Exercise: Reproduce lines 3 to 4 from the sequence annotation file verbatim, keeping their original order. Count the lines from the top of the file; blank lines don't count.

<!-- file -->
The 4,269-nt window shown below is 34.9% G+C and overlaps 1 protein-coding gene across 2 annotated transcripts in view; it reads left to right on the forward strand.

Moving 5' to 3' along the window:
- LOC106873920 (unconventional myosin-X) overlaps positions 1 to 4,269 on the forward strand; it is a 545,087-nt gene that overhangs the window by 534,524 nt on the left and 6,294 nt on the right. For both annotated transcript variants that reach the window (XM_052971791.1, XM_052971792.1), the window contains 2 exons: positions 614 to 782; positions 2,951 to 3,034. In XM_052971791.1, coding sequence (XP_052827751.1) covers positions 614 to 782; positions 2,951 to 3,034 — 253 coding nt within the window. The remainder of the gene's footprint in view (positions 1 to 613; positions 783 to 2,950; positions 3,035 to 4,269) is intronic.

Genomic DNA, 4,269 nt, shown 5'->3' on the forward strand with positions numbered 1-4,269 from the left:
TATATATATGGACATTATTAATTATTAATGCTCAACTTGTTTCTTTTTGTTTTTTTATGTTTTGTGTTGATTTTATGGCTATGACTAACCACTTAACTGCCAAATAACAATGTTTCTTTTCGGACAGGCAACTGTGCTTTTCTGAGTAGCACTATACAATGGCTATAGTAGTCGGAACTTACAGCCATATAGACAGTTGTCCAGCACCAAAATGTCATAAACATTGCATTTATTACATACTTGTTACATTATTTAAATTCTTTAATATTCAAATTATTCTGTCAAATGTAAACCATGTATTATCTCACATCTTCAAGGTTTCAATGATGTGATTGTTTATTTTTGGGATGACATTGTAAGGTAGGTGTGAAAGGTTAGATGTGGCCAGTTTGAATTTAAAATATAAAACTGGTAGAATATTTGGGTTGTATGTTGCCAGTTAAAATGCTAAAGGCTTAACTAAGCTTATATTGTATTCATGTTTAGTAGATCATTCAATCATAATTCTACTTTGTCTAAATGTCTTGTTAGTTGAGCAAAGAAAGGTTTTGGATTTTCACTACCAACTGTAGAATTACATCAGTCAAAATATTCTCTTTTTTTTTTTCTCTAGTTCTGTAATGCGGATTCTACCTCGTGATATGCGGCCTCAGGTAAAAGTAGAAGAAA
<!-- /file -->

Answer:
- LOC106873920 (unconventional myosin-X) overlaps positions 1 to 4,269 on the forward strand; it is a 545,087-nt gene that overhangs the window by 534,524 nt on the left and 6,294 nt on the right. For both annotated transcript variants that reach the window (XM_052971791.1, XM_052971792.1), the window contains 2 exons: positions 614 to 782; positions 2,951 to 3,034. In XM_052971791.1, coding sequence (XP_052827751.1) covers positions 614 to 782; positions 2,951 to 3,034 — 253 coding nt within the window. The remainder of the gene's footprint in view (positions 1 to 613; positions 783 to 2,950; positions 3,035 to 4,269) is intronic.

Genomic DNA, 4,269 nt, shown 5'->3' on the forward strand with positions numbered 1-4,269 from the left: